Madoff Money Trail Leads to Barbados?

Barbadians authorities may soon get a call from United States investigators trying to locate some of the missing billionsof dollars in the Bernard Madoff scandal.

Any inquiry would be part of an international search being mounted by teams of forensic accountants and law enforcement officials who are trying to unravel the systematic and complex way Madoff, the disgraced Wall Street investment broker, allegedly used to operate what is now being called the world’s biggest ponzi scheme that may have cost investors as much as US$50 billion.

The teams are poring over Madoff’s books in an effort to track the money and early indications are that he may have sent hundreds of millions, even billions, of dollarsto “tax havens” in the Caribbean, Europe and elsewhere to avoid paying taxes on the money.

“We have not received a call or inquiry from the Americans asking about Madoff,” a Barbados government official told the WEEKEND NATION.

“Quite, frankly we would be surprised if Madoff had used Barbados to stash away some of his firm’s funds. Other Caribbean jurisdictions heavily involved in offshore banking and mutual funds would have been more attractive to Madoff. We are small and our reach much more diversified than someof our neighbours. We don’t specialisein that kind of business.”

Switzerland, the Cayman Islands, Ireland, Luxembourg, the British Virgin Islands, the Channel Islands, The Bahamas, France, Britain, Bermuda, St Kitts-Nevis and the Turks & Caicos may be high on the investigators’ list. Barbados, whichhas a double taxation treaty and an exchange of information agreement with the United States, may also be investigated but for a different reason.

Stash away

The flow of financial information between Bridgetown and Washington would make it relatively easy for United States officials to track down any funds or companies located there which Madoff might have used to stash away funds.  Stephen Harbeck, the top receiver of Madoff’s bankrupt firm, made it clear he would be going after the money, wherever it was hidden, be it in the United States, Europe or the Caribbean.

“We will trace funds wherever the trail goes,” he said on the steps of the US Bankruptcy Court for the Southern District of New York.

Harbeck and his investigators believe Madoff routinely sent large sums of cash to the Caribbean and Europe where the money was lodged in highly secret accounts. The Observer newspaper in London quoted the receiver as saying the hunt for funds would “spread all over the world”, not simply the Caribbean or Europe.

Although investigators have so far declined to single out any Caribbean financial services centre by name, what is known is that M-Invest Limited, an offshore company in the Cayman Islands, lost hundreds of millions in the Madoff scheme.

M-Invest was set up several years ago in the Cayman Islands by Union Bancaire Privee (UBP), a 39-year-old elite private Swiss bank which has US$125 billion in assets. Many of the world’s richest families, individuals and institutions are UBP clients.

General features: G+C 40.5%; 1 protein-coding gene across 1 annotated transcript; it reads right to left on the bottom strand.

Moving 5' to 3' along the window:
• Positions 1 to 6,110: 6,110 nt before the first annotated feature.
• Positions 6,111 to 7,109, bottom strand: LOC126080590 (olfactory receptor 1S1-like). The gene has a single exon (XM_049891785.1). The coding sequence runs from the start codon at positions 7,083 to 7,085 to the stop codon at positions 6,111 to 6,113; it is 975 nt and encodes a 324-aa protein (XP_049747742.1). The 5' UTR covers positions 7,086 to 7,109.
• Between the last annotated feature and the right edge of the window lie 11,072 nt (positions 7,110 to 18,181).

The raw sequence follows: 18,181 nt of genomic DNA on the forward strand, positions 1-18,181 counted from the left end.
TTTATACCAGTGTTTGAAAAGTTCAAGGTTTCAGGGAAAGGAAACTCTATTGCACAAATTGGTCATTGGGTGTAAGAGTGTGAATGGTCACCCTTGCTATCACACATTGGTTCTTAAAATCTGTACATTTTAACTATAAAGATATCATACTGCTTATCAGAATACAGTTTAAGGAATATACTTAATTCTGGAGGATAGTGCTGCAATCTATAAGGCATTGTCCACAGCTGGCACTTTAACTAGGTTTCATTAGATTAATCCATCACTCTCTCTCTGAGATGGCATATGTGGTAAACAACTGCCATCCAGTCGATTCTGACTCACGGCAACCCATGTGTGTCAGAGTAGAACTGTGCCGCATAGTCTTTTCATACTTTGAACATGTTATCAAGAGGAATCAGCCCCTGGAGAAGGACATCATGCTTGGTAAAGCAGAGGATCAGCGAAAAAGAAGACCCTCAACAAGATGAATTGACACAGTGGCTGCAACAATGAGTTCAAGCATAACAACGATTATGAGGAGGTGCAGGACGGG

The key reason for establishing M-Invest in the Caribbean was to make it easier to channel money into the United States, according to sources familiar with the bank’s operations while at the same time keeping the transactions secret and out of the reachesof United States federal tax officials.

Banking centre

The Cayman Islands, a British dependent Caribbean territory, is one of the world’s leading banking centres and is known for its secrecy, much unlike Barbados, for example.  M-Invest and UBPare believed to havelost US$700 million invested with Madoff.  Another loser in the Caribbean, albeit ona tiny scale, is the Roman Catholic Diocese in theUS Virgin Islands.

It put $2 million in Madoff’s hands to invest but some of the money was set aside to pay the tuition fees for poor students at two of the diocese’s elementary schools on St Croix.  The diocese, M-Invest, UBP and a host of other investors have been told that they stand little chance of getting back all or most of their money.

US bankruptcy judge Burton Lifland has issued a court order limiting the amount any single investor can recover to US$100 000.  To get that small amount, investors would have to prove they put their money into Madoff’s company’s hands in the 12 months prior to his arrest on December 11.

Officials have described the Madoff scheme as a “highly complex hybrid fraud”, explaining that each individual investment account could be its own self-contained fraud. In other words, it was a fraud within a fraud. It was akin to a thief stealing from a thief.

Source: Nationnews


3 Responses to Madoff Money Trail Leads to Barbados?

  1. Pingback: » Madoff Money Trail Leads to Barbados?

  2. Pingback: Madoff Money Trail Leads to Barbados? « Bajan Global Report | Ace Card's Caribbean Vacation

  3. Pingback: Madoff Little Helpers Charged « Bajan Global Report

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